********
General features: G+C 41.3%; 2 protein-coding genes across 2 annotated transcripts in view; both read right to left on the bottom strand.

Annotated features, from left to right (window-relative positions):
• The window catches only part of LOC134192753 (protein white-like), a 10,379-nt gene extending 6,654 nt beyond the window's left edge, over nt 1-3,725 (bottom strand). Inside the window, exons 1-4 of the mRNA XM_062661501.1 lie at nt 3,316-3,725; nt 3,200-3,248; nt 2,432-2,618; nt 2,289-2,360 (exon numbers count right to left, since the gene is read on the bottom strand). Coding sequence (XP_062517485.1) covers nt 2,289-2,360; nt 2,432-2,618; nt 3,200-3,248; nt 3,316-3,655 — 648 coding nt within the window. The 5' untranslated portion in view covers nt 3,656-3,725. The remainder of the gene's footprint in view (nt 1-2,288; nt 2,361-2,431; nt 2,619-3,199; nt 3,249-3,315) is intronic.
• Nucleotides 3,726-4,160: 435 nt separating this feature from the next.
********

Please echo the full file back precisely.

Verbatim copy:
General features: G+C 41.3%; 2 protein-coding genes across 2 annotated transcripts in view; both read right to left on the bottom strand.

Annotated features, from left to right (window-relative positions):
• The window catches only part of LOC134192753 (protein white-like), a 10,379-nt gene extending 6,654 nt beyond the window's left edge, over nt 1-3,725 (bottom strand). Inside the window, exons 1-4 of the mRNA XM_062661501.1 lie at nt 3,316-3,725; nt 3,200-3,248; nt 2,432-2,618; nt 2,289-2,360 (exon numbers count right to left, since the gene is read on the bottom strand). Coding sequence (XP_062517485.1) covers nt 2,289-2,360; nt 2,432-2,618; nt 3,200-3,248; nt 3,316-3,655 — 648 coding nt within the window. The 5' untranslated portion in view covers nt 3,656-3,725. The remainder of the gene's footprint in view (nt 1-2,288; nt 2,361-2,431; nt 2,619-3,199; nt 3,249-3,315) is intronic.
• Nucleotides 3,726-4,160: 435 nt separating this feature from the next.